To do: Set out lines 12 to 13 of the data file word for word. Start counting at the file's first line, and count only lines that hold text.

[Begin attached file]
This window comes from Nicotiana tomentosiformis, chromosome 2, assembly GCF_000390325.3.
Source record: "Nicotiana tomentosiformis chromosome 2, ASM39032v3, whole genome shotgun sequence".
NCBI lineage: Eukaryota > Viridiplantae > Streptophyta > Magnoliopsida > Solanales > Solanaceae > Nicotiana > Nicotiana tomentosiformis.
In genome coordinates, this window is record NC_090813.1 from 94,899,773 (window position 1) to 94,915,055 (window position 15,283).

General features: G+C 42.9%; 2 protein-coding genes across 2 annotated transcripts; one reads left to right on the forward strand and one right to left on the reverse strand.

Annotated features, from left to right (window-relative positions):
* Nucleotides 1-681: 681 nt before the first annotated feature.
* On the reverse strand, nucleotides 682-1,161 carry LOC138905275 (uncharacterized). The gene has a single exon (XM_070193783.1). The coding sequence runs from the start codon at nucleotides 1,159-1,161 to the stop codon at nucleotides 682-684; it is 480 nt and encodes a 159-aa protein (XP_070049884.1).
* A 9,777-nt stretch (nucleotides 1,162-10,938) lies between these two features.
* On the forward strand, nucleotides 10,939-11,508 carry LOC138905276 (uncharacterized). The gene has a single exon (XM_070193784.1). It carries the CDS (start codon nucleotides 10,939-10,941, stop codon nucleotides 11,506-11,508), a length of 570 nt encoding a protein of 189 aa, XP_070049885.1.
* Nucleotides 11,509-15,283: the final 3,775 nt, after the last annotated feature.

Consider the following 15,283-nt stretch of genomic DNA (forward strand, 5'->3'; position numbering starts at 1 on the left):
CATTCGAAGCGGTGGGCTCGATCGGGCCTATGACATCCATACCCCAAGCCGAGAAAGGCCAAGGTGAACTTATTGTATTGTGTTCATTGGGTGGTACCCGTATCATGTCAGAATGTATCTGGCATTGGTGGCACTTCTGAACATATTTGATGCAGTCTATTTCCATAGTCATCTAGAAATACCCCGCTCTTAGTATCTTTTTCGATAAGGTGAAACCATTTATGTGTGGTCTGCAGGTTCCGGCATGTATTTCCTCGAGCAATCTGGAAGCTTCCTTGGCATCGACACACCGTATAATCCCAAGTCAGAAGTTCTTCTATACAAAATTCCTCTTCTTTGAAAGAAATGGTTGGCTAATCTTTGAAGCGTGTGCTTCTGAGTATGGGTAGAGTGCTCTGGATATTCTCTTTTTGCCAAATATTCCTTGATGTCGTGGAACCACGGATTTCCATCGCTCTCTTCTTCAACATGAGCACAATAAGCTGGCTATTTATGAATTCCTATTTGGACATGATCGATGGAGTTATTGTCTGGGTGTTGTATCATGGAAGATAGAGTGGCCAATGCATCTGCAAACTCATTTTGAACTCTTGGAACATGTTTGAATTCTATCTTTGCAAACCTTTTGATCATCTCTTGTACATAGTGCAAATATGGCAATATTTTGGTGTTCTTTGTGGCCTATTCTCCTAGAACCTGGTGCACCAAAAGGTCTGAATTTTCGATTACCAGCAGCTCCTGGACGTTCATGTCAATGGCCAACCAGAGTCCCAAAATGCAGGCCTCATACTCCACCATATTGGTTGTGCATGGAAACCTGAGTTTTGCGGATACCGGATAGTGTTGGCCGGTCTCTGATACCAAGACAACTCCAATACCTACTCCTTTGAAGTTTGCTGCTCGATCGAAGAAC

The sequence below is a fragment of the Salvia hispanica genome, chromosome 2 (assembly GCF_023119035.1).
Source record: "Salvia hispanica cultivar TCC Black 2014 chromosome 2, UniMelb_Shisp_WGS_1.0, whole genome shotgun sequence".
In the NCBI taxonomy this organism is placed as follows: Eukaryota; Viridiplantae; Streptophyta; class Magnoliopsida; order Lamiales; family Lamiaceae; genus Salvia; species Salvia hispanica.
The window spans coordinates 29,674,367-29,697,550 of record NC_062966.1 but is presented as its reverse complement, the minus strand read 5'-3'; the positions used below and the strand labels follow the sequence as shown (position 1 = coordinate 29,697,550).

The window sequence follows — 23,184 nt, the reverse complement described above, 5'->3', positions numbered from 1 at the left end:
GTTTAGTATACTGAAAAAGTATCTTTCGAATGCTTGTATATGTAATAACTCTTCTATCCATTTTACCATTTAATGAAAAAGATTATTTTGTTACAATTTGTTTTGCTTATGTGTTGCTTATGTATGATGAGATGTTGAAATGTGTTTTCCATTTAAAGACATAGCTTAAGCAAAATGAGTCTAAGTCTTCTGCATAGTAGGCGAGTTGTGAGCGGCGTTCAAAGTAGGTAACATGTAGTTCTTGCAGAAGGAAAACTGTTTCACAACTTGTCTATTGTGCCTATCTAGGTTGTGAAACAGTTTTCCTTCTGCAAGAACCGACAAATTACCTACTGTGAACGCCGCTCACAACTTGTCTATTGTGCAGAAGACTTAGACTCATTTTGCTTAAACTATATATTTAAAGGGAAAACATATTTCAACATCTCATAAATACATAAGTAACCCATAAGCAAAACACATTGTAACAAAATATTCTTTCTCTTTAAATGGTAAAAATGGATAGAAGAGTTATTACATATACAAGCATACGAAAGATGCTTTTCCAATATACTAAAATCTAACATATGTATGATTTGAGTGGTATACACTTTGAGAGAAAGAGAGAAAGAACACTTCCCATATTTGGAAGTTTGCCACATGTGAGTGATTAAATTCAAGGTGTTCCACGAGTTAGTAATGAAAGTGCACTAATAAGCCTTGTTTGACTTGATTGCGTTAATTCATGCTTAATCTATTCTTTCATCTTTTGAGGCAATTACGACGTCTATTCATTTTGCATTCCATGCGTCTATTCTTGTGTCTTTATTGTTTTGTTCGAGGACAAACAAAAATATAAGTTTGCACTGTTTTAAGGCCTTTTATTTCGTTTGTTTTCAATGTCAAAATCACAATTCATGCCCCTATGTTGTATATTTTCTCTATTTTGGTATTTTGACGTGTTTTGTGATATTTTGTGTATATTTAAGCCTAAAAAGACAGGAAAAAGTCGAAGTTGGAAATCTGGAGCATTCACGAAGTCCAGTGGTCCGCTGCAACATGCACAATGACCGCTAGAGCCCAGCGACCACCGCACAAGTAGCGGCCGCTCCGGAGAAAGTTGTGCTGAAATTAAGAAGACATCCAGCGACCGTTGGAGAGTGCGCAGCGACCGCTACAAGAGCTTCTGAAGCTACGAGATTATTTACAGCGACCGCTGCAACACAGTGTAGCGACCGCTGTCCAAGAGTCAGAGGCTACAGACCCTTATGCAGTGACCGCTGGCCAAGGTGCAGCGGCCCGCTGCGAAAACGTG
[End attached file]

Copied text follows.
Consider the following 15,283-nt stretch of genomic DNA (forward strand, 5'->3'; position numbering starts at 1 on the left):
CATTCGAAGCGGTGGGCTCGATCGGGCCTATGACATCCATACCCCAAGCCGAGAAAGGCCAAGGTGAACTTATTGTATTGTGTTCATTGGGTGGTACCCGTATCATGTCAGAATGTATCTGGCATTGGTGGCACTTCTGAACATATTTGATGCAGTCTATTTCCATAGTCATCTAGAAATACCCCGCTCTTAGTATCTTTTTCGATAAGGTGAAACCATTTATGTGTGGTCTGCAGGTTCCGGCATGTATTTCCTCGAGCAATCTGGAAGCTTCCTTGGCATCGACACACCGTATAATCCCAAGTCAGAAGTTCTTCTATACAAAATTCCTCTTCTTTGAAAGAAATGGTTGGCTAATCTTTGAAGCGTGTGCTTCTGAGTATGGGTAGAGTGCTCTGGATATTCTCTTTTTGCCAAATATTCCTTGATGTCGTGGAACCACGGATTTCCATCGCTCTCTTCTTCAACATGAGCACAATAAGCTGGCTATTTATGAATTCCTATTTGGACATGATCGATGGAGTTATTGTCTGGGTGTTGTATCATGGAAGATAGAGTGGCCAATGCATCTGCAAACTCATTTTGAACTCTTGGAACATGTTTGAATTCTATCTTTGCAAACCTTTTGATCATCTCTTGTACATAGTGCAAATATGGCAATATTTTGGTGTTCTTTGTGGCCTATTCTCCTAGAACCTGGTGCACCAAAAGGTCTGAATTTTCGATTACCAGCAGCTCCTGGACGTTCATGTCAATGGCCAACCAGAGTCCCAAAATGCAGGCCTCATACTCCACCATATTGGTTGTGCATGGAAACCTGAGTTTTGCGGATACCGGATAGTGTTGGCCGGTCTCTGATACCAAGACAACTCCAATACCTACTCCTTTGAAGTTTGCTGCTCGATCGAAGAAC